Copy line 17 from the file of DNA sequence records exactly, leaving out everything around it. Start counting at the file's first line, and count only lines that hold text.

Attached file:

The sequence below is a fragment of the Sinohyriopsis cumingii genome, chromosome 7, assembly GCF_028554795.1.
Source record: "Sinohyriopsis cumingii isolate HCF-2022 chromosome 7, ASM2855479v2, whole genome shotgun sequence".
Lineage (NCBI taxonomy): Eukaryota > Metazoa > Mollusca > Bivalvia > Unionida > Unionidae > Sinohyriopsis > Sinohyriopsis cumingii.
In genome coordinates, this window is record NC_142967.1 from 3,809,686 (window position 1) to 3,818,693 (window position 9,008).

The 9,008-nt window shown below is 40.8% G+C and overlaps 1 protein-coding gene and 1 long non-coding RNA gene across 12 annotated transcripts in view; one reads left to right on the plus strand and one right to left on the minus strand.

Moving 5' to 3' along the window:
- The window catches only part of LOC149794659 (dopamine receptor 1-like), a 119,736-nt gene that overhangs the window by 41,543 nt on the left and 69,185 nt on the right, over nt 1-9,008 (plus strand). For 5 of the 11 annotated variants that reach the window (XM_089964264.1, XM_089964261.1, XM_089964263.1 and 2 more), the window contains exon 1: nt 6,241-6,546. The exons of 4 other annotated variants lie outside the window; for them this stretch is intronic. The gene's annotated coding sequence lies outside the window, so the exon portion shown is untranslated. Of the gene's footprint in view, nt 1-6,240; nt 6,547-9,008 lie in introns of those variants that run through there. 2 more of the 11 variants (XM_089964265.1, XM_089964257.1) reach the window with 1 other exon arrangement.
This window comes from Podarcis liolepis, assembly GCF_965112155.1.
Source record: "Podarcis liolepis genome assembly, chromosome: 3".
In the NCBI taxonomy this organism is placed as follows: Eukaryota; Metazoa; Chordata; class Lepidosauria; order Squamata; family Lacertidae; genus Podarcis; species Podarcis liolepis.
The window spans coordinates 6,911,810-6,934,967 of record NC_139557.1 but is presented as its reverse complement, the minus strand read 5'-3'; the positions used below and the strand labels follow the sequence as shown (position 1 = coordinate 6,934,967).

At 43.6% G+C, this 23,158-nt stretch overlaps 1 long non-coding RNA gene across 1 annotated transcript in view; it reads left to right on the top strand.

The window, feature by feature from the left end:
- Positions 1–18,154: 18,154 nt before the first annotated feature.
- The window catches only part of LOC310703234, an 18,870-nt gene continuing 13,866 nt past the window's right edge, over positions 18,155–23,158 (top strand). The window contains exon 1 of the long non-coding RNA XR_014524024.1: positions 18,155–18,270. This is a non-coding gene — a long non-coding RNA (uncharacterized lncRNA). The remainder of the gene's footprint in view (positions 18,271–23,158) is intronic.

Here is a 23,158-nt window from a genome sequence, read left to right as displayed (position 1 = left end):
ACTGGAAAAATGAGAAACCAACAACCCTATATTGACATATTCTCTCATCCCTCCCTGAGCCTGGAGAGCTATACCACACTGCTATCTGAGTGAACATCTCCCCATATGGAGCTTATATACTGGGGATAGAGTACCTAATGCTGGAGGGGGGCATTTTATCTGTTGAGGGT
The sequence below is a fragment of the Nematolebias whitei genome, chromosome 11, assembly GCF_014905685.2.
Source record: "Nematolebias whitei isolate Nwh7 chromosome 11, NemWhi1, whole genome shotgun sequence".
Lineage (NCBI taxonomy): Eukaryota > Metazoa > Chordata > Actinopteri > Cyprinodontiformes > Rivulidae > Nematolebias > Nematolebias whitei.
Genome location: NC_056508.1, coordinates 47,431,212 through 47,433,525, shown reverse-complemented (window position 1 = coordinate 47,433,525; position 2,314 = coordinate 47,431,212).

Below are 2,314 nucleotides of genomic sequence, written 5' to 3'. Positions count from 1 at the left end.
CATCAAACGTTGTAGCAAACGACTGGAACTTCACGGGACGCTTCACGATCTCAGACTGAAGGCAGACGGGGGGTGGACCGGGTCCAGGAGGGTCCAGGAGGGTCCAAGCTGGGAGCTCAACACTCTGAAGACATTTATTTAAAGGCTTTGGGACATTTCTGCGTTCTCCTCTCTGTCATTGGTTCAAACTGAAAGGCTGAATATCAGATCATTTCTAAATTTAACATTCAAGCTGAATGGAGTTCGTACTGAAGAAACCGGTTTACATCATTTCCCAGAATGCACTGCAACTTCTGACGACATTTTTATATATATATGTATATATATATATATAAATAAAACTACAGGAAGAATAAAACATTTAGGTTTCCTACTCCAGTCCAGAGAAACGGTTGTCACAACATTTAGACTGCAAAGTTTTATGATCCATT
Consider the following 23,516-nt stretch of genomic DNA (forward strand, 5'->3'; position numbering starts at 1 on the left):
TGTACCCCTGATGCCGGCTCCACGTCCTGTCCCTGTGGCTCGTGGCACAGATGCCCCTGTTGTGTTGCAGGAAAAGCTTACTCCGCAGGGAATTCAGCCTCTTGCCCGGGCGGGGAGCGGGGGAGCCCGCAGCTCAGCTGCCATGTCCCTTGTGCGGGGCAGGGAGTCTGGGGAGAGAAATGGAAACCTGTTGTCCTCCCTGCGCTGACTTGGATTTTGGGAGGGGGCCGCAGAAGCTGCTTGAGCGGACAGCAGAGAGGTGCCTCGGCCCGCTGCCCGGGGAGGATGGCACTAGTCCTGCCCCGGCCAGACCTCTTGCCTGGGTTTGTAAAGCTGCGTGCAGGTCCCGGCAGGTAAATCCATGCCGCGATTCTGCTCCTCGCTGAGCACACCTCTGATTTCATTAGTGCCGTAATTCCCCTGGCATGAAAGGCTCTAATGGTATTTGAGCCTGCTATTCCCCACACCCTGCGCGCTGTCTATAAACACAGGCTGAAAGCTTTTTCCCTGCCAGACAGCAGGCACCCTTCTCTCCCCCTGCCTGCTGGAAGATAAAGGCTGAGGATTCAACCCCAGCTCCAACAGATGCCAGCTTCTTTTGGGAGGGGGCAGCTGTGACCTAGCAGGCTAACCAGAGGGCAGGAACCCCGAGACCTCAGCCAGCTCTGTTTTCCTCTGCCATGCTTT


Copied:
ACTGGAAAAATGAGAAACCAACAACCCTATATTGACATATTCTCTCATCCCTCCCTGAGCCTGGAGAGCTATACCACACTGCTATCTGAGTGAACATCTCCCCATATGGAGCTTATATACTGGGGATAGAGTACCTAATGCTGGAGGGGGGCATTTTATCTGTTGAGGGT